Can a Claim be Made Against the Trucking Company that Employed Michael Jayne?
The recent death of Santaquin Police Sgt. Bill Hooser on May , 2024, has been widely been reported on by local and national media, including a recent article by KSL News The actions of the accused driver of the semi truck, Michael Aaron Jayne, as recounted by scene witnesses, show a man who intended grave bodily harm to Officer Hooser and others at the scene of the police encounter. We learned at Jayne’s first formal appearance since he was charged that he was working for a company at the time of the vehicular assault. But what role does the employer of Jayne play in this?
As an attorney who brings cases against negligent truck drivers and the companies that employ them, I wonder how in the world could a driver with a history such as Mr. Jayne’s ever be employed by a responsible transportation company? Jayne, after all, was convicted in 2010 of attempted assault in the first degree for doing the exact same thing that happened in this case in Oregon. See story here. In reviewing some of the comments to the many articles out there, I see I’m not alone in wondering this.
The reality is that trucking companies are required to make sure that drivers they hire meet certain minimum, federal requirements, including checking into their drivers’ background, past employment, and driving history (as well as other requirements). As Jayne’s prior conviction was a matter of public record, the company he was working for at the time of the incident, knew or should have known that Jayne had previously tried to kill someone with his vehicle.

In my experience, companies that hire drivers with known, checkered driving and criminal histories, hire them because they know they can pay them less precisely because of that checkered history. Less responsible companies see it as a win-win for the company and their sketchy driver: they get a driver they can overwork and pay lower wages to, and the driver gets a paying job with no questions asked. The loser in this scenario, however, is the motoring public, and in this case, law enforcement officer(s) who are trying to protect the public.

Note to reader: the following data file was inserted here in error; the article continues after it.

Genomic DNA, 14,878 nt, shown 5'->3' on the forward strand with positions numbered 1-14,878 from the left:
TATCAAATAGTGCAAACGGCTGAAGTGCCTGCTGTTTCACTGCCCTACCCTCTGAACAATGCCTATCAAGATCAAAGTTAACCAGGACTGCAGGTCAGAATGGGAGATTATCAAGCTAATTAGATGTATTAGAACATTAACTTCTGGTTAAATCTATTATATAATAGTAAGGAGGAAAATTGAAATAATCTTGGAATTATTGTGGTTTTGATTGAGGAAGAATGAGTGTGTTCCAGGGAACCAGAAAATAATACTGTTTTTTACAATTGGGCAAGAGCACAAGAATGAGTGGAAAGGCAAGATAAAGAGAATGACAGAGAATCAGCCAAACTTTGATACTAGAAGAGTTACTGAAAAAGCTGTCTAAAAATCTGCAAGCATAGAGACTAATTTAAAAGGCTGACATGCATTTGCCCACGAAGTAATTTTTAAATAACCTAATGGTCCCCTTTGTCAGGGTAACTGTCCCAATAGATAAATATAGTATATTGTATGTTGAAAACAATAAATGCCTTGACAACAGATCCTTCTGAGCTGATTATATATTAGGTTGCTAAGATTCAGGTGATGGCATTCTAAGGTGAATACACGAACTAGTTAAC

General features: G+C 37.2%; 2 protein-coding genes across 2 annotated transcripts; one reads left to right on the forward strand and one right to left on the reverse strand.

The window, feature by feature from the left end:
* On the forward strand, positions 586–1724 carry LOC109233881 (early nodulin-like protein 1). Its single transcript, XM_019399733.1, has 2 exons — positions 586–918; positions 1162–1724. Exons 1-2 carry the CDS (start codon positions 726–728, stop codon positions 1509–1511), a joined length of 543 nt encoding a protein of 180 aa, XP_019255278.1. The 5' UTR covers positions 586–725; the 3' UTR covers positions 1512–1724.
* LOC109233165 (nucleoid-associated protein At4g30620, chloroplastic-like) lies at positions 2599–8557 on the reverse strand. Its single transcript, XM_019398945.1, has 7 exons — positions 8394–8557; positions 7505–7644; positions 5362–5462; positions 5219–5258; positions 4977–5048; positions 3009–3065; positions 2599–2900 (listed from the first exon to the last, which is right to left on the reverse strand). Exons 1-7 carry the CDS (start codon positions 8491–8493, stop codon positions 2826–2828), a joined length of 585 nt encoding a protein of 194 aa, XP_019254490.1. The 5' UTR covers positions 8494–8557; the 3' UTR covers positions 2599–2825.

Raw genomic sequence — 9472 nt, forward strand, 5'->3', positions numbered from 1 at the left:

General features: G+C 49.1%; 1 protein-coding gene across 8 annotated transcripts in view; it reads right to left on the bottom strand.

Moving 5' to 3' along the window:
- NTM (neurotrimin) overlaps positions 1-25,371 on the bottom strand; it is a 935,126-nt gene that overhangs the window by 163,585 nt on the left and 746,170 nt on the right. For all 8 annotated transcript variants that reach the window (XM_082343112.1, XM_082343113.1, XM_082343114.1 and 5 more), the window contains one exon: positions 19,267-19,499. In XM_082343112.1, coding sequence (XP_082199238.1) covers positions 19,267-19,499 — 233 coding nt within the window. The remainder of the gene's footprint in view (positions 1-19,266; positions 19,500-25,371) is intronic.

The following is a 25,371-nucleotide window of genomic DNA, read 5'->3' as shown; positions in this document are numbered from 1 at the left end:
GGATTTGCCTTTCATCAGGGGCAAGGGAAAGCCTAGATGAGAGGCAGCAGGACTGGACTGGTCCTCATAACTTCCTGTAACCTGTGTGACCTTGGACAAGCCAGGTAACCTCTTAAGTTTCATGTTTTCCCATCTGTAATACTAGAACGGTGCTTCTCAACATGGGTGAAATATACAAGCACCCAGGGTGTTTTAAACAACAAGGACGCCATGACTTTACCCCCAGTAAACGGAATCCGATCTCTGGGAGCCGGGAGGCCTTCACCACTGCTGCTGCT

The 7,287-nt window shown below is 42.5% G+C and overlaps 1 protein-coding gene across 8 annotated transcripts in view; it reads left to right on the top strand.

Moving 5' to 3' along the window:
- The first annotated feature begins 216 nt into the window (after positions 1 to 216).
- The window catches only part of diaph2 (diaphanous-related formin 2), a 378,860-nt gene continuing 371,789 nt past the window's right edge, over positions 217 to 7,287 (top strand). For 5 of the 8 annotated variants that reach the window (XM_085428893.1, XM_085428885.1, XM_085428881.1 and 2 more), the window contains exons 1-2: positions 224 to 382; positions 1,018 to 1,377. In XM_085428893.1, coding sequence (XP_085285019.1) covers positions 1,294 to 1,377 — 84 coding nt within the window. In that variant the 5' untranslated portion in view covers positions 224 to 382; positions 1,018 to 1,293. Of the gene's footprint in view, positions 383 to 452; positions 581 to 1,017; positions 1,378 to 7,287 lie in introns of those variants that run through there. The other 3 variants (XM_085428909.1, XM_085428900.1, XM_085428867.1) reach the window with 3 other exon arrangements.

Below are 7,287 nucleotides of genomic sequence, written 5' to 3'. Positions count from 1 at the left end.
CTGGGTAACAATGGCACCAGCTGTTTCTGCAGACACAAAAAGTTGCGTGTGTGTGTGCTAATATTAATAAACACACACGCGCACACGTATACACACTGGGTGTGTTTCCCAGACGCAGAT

Given what appears to be the company’s negligence in hiring Jayne, I would encourage the family to look into bringing a claim against the company that employed him. This man should never have been trusted to drive an 80,000-pound tractor trailer that could inflict death and mayhem on the motoring public. In my opinion, the company gambled that nothing would go wrong, sort of like gambling in a game of Russian roulette that the chamber is empty. Their gamble failed, and they need to answer for this officer’s death and others who may have been injured during this person’s eventual apprehension.
The opinions above are those of Ron Kramer, a trucking lawyer licensed to practice in Utah, Nevada and Idaho.

Published On: May 18th, 2024 / Categories: KSL News /

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Ron Kramer a licensed attorney in Utah, Idaho, and Nevada.

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